The Indiana Court of Appeals granted a church’s petition to rehear its breach of contract case and reaffirmed its previous ruling that the church had failed to carry out the terms of the lease in question.
In Randy Faulkner & Associates, Inc. and Randall W. Faulkner v. The Restoration Church, Inc., 41A01-1506-PL-706, the lease agreement between Randy Faulkner & Associates Inc. and the church called for the church to give timely notice of its intent to renew the lease each year, something the church never did despite their continual payment of rent and occupation of the property. Eventually, RFA notified the church that it had to vacate the property and that the lease would be cancelled, prompting the church to sue the property management company for breach of contract and other claims.
When the case went to trial, the Johnson Superior Court determined that RFA had waived its right to a timely notice of the intent to renew the lease when its accepted the church’s untimely notices and annual rent payments. However, the Indiana Court of Appeals reversed in July 2016, writing then that the act of holding over and paying rent did not constitute sufficient notice to RFA on the part of the church because the lease specifically called for written notice of intent to renew.
The church then filed a petition for rehearing in the Court of Appeals, arguing that the court failed to take into account Section 41 of the lease, which said, “Lessor and lessee expressly covenant one to another that this Lease agreement shall be interpreted and construed consistently with the principles of good faith and fair dealing.” “Good faith,” the church argued, imposed a duty on both parties, and RFA breached that duty when it “lulled” the church into thinking that the specific notice of renewal requirement would not be enforced.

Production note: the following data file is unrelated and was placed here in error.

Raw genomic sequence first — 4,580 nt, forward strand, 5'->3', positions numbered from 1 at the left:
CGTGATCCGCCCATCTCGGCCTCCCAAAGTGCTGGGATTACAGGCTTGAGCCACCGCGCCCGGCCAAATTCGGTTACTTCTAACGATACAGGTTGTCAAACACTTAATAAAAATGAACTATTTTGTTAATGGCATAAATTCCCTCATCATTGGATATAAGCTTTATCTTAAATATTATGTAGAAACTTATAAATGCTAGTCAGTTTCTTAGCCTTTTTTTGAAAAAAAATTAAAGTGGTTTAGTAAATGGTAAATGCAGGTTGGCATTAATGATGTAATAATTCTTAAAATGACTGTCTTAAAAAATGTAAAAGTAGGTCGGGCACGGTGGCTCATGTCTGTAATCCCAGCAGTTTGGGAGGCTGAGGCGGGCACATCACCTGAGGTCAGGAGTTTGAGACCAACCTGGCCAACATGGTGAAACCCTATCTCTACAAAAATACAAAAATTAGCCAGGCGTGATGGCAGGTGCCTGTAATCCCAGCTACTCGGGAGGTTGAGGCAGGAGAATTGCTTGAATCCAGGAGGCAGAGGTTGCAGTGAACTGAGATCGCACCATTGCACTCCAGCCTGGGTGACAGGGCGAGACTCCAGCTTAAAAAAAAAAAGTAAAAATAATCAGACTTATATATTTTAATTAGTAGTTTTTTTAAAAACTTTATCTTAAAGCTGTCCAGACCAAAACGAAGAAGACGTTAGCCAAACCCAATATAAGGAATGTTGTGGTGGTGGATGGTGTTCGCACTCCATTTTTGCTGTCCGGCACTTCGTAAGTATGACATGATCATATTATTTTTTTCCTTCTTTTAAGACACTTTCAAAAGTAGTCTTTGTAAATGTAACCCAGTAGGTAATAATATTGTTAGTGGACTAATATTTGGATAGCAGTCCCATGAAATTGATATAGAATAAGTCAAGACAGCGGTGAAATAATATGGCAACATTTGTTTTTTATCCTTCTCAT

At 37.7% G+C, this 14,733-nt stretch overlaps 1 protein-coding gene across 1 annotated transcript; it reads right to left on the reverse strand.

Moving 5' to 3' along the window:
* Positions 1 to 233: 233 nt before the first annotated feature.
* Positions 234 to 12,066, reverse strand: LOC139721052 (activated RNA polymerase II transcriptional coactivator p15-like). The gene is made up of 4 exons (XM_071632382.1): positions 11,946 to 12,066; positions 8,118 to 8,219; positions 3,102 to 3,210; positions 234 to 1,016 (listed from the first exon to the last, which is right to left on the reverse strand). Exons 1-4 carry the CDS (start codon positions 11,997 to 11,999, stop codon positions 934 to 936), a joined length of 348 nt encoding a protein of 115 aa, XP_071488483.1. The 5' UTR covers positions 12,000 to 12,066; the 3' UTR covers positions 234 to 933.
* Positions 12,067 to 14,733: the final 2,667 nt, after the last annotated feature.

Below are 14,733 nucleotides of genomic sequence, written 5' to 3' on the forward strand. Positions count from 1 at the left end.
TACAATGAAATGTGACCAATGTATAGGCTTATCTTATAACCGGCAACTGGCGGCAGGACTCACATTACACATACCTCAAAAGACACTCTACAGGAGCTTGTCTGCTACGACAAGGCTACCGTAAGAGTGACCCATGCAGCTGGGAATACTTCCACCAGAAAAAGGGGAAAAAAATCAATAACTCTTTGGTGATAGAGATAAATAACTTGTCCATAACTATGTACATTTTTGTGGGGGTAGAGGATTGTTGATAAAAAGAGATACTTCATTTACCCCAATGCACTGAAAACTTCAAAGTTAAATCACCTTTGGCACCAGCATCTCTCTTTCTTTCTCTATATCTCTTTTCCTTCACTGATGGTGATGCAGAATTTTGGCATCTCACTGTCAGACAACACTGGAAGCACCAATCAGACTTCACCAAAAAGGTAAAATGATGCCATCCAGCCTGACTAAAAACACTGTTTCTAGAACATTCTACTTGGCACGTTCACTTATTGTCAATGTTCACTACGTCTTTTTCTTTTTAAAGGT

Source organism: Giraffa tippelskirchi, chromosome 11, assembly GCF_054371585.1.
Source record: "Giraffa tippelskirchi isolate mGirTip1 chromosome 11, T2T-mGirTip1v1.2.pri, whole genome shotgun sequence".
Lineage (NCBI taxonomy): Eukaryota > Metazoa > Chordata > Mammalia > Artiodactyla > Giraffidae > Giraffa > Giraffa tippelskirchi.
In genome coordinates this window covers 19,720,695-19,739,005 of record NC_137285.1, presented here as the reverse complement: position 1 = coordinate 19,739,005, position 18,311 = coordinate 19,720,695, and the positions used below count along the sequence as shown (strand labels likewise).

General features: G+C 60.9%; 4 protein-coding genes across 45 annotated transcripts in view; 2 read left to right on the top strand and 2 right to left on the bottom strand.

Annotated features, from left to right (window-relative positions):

However, the Court of Appeals pointed out in its Tuesday opinion that there was also a provision in the lease that said RFA’s failure to enforce one term of the lease “shall not be deemed a waiver of any subsequent breach or default.”
“In essence, the Church would have a single, general provision of the lease supersede several specific and express provisions applicable here,” Judge Margret Robb wrote. “(Section 41) does not impose a specific duty on RFA to explicitly state it has waived a provision this time but will not do so again, especially in light of a specific provision in the lease which says exactly that.”
The Court of Appeals granted the rehearing to consider the church’s Section 41 argument, but noted in its opinion that it still reaffirmed its decision in all respects to overturn the Johnson Superior Court judgement.
Judge Patricia Riley dissented, but did not provide a separate opinion.